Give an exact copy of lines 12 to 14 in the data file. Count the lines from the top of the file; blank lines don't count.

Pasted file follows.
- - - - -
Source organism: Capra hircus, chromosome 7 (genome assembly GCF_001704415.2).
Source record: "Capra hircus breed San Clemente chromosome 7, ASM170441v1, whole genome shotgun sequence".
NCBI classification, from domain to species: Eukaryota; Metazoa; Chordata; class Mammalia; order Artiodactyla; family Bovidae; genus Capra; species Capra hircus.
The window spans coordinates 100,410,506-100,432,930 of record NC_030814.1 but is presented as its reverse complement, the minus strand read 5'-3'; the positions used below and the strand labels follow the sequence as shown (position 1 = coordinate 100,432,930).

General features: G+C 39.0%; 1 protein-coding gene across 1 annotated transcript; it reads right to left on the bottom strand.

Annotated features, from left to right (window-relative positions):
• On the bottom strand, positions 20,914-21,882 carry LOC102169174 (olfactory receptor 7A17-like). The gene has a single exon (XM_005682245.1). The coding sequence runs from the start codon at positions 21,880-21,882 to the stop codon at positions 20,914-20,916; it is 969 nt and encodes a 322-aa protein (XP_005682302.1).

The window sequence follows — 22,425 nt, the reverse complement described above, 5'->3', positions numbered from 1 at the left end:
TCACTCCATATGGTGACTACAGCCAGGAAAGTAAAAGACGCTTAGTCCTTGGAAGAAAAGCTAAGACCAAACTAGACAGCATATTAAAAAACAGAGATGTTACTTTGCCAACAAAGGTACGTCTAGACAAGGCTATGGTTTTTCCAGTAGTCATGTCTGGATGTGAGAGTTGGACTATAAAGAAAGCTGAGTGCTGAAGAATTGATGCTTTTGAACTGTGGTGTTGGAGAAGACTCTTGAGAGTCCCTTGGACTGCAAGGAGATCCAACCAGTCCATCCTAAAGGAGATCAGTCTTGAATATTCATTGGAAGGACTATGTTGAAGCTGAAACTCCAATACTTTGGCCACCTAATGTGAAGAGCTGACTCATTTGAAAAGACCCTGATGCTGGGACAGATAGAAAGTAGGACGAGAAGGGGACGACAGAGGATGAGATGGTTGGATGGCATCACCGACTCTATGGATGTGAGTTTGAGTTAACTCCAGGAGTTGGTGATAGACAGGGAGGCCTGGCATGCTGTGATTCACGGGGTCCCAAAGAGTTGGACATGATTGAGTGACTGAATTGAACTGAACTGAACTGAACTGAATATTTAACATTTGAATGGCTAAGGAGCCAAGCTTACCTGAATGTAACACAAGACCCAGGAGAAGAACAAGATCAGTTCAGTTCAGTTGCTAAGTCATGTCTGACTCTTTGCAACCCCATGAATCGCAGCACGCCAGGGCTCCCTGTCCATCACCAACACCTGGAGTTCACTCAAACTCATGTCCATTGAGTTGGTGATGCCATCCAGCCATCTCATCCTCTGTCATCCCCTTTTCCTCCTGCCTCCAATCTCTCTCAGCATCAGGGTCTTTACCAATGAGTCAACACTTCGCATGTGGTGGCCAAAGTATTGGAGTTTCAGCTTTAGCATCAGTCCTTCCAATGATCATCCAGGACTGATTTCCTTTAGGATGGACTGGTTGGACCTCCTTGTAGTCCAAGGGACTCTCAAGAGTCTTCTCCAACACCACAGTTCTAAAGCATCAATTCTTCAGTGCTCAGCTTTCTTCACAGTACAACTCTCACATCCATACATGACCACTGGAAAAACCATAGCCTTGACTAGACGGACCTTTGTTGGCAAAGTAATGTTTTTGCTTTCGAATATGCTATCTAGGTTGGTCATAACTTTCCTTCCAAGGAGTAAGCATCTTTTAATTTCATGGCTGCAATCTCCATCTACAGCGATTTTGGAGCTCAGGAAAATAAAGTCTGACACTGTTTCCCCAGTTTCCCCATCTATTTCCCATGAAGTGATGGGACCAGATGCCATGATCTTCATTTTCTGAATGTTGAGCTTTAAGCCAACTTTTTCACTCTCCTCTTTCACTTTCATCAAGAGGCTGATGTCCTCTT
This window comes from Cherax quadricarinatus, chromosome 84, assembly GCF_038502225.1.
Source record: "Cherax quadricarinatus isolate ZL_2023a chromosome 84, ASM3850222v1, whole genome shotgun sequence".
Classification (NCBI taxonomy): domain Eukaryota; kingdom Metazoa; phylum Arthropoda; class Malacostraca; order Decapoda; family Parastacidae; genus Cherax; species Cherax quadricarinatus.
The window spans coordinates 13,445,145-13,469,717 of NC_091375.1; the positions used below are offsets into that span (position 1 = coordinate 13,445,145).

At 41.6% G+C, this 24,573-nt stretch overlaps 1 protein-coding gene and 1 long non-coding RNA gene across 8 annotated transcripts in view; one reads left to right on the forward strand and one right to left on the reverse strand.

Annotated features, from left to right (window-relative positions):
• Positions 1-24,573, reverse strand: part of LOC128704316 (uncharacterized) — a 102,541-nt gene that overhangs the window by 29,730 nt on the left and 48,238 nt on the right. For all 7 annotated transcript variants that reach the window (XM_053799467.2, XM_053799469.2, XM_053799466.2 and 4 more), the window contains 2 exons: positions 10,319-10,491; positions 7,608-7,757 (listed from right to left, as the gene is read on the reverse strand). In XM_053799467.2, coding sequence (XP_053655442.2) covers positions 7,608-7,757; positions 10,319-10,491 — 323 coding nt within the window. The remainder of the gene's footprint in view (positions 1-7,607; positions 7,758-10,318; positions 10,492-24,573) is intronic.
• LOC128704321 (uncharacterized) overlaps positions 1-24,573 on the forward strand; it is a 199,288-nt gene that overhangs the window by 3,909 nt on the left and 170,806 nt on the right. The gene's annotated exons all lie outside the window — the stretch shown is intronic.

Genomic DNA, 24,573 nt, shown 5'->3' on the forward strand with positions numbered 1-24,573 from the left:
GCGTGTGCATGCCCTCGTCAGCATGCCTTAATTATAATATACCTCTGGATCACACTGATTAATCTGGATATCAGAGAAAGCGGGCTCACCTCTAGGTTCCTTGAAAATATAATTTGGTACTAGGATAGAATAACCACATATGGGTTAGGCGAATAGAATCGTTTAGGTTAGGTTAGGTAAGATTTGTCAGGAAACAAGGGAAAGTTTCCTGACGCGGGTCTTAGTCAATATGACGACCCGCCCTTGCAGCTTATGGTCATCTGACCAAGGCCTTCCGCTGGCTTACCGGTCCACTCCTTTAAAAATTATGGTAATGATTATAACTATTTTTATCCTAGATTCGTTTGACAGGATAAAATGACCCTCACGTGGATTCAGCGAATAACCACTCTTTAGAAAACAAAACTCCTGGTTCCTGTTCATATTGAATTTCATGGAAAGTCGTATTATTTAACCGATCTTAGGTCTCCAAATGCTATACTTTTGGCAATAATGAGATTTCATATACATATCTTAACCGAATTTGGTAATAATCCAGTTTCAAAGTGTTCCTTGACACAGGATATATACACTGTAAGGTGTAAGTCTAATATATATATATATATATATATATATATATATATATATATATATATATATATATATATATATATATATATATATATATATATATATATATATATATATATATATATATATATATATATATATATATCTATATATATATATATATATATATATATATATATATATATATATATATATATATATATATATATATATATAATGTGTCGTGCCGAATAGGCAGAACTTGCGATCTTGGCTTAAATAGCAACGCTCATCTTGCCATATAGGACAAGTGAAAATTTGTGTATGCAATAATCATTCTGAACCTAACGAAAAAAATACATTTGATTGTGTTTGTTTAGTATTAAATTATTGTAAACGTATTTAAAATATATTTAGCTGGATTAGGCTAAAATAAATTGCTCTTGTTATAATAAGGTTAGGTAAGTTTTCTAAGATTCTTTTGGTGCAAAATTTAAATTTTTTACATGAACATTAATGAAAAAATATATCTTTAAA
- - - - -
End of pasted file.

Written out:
Classification (NCBI taxonomy): domain Eukaryota; kingdom Metazoa; phylum Arthropoda; class Malacostraca; order Decapoda; family Parastacidae; genus Cherax; species Cherax quadricarinatus.
The window spans coordinates 13,445,145-13,469,717 of NC_091375.1; the positions used below are offsets into that span (position 1 = coordinate 13,445,145).

At 41.6% G+C, this 24,573-nt stretch overlaps 1 protein-coding gene and 1 long non-coding RNA gene across 8 annotated transcripts in view; one reads left to right on the forward strand and one right to left on the reverse strand.